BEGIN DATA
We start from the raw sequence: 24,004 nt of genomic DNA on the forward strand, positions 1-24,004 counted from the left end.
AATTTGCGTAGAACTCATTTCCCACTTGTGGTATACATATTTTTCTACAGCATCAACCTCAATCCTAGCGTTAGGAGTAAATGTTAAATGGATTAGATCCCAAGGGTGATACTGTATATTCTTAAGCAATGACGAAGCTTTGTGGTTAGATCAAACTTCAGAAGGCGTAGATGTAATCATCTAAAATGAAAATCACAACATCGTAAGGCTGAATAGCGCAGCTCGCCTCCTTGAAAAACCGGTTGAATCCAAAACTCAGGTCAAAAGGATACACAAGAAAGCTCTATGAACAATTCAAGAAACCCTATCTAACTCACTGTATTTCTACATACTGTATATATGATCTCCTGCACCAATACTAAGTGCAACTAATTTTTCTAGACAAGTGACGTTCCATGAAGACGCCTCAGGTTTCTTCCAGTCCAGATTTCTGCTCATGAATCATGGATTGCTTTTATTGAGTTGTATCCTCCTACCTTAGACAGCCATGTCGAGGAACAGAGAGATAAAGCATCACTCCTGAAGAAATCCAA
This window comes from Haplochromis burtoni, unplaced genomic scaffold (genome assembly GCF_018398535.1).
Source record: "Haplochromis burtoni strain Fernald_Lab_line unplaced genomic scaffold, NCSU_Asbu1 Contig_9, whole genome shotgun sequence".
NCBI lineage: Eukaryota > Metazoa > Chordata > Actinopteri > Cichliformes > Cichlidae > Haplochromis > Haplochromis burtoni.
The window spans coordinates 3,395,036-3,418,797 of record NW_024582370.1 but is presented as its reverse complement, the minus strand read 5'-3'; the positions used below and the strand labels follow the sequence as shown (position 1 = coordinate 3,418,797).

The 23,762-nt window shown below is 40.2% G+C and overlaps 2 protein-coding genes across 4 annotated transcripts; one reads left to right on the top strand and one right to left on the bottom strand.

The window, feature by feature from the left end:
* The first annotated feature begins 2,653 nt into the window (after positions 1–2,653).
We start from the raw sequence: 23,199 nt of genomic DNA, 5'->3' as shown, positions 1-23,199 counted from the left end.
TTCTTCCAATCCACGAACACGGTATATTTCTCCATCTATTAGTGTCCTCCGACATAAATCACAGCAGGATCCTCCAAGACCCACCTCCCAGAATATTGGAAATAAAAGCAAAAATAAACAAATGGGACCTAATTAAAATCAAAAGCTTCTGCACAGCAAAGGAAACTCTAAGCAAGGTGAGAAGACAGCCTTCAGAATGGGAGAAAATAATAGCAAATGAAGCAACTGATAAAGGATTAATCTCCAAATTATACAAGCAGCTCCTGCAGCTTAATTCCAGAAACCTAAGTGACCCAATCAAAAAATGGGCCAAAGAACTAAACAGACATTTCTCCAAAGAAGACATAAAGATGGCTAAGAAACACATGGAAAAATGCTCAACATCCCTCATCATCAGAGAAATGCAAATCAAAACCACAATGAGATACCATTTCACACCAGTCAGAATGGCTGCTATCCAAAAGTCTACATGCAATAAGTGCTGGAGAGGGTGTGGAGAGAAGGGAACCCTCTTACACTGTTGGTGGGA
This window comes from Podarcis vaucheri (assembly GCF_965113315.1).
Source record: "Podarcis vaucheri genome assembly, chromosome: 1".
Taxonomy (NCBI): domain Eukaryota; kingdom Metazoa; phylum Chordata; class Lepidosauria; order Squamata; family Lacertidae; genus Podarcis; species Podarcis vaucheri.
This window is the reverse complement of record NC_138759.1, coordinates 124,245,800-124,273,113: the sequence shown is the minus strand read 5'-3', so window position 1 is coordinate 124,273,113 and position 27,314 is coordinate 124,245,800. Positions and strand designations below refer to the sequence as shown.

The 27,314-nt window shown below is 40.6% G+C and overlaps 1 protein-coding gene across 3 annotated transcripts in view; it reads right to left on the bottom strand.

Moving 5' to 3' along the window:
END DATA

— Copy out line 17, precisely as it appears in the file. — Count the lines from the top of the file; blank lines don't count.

Moving 5' to 3' along the window: